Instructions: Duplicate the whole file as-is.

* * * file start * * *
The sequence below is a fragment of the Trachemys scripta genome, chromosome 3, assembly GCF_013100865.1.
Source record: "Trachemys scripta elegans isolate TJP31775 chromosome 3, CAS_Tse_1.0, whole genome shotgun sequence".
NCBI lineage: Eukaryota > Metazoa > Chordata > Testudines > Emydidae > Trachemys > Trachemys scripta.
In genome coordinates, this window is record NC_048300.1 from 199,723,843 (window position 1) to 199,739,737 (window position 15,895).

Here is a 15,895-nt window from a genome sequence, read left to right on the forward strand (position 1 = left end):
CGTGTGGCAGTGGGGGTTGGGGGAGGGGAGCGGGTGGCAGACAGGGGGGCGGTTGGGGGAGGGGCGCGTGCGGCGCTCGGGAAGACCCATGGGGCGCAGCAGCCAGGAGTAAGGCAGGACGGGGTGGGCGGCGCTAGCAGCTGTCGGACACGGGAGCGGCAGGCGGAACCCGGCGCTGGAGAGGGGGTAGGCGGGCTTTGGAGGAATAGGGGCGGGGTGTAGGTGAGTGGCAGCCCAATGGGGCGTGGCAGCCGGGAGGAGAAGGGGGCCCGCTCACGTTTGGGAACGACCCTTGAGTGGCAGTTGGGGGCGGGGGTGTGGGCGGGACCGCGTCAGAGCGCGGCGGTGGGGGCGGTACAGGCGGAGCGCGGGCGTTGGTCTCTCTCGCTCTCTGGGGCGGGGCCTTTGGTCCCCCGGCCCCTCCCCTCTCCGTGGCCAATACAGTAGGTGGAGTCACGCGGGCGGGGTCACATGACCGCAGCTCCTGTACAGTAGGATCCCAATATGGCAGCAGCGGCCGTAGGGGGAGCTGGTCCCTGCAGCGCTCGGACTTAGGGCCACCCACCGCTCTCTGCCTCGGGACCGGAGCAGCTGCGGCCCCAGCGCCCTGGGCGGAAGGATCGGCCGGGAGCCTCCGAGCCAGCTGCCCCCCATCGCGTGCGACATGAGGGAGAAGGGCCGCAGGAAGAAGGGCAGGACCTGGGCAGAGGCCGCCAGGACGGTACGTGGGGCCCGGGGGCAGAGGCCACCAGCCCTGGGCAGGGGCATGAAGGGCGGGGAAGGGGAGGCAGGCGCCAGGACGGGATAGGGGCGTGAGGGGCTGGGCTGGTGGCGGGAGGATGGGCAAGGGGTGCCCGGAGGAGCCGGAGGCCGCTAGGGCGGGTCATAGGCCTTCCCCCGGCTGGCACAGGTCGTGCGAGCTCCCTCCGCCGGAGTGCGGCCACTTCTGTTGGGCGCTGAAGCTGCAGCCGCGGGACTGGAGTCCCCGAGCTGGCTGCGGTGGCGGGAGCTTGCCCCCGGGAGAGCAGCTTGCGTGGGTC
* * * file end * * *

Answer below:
The sequence below is a fragment of the Trachemys scripta genome, chromosome 3, assembly GCF_013100865.1.
Source record: "Trachemys scripta elegans isolate TJP31775 chromosome 3, CAS_Tse_1.0, whole genome shotgun sequence".
NCBI lineage: Eukaryota > Metazoa > Chordata > Testudines > Emydidae > Trachemys > Trachemys scripta.
In genome coordinates, this window is record NC_048300.1 from 199,723,843 (window position 1) to 199,739,737 (window position 15,895).

Here is a 15,895-nt window from a genome sequence, read left to right on the forward strand (position 1 = left end):
CGTGTGGCAGTGGGGGTTGGGGGAGGGGAGCGGGTGGCAGACAGGGGGGCGGTTGGGGGAGGGGCGCGTGCGGCGCTCGGGAAGACCCATGGGGCGCAGCAGCCAGGAGTAAGGCAGGACGGGGTGGGCGGCGCTAGCAGCTGTCGGACACGGGAGCGGCAGGCGGAACCCGGCGCTGGAGAGGGGGTAGGCGGGCTTTGGAGGAATAGGGGCGGGGTGTAGGTGAGTGGCAGCCCAATGGGGCGTGGCAGCCGGGAGGAGAAGGGGGCCCGCTCACGTTTGGGAACGACCCTTGAGTGGCAGTTGGGGGCGGGGGTGTGGGCGGGACCGCGTCAGAGCGCGGCGGTGGGGGCGGTACAGGCGGAGCGCGGGCGTTGGTCTCTCTCGCTCTCTGGGGCGGGGCCTTTGGTCCCCCGGCCCCTCCCCTCTCCGTGGCCAATACAGTAGGTGGAGTCACGCGGGCGGGGTCACATGACCGCAGCTCCTGTACAGTAGGATCCCAATATGGCAGCAGCGGCCGTAGGGGGAGCTGGTCCCTGCAGCGCTCGGACTTAGGGCCACCCACCGCTCTCTGCCTCGGGACCGGAGCAGCTGCGGCCCCAGCGCCCTGGGCGGAAGGATCGGCCGGGAGCCTCCGAGCCAGCTGCCCCCCATCGCGTGCGACATGAGGGAGAAGGGCCGCAGGAAGAAGGGCAGGACCTGGGCAGAGGCCGCCAGGACGGTACGTGGGGCCCGGGGGCAGAGGCCACCAGCCCTGGGCAGGGGCATGAAGGGCGGGGAAGGGGAGGCAGGCGCCAGGACGGGATAGGGGCGTGAGGGGCTGGGCTGGTGGCGGGAGGATGGGCAAGGGGTGCCCGGAGGAGCCGGAGGCCGCTAGGGCGGGTCATAGGCCTTCCCCCGGCTGGCACAGGTCGTGCGAGCTCCCTCCGCCGGAGTGCGGCCACTTCTGTTGGGCGCTGAAGCTGCAGCCGCGGGACTGGAGTCCCCGAGCTGGCTGCGGTGGCGGGAGCTTGCCCCCGGGAGAGCAGCTTGCGTGGGTC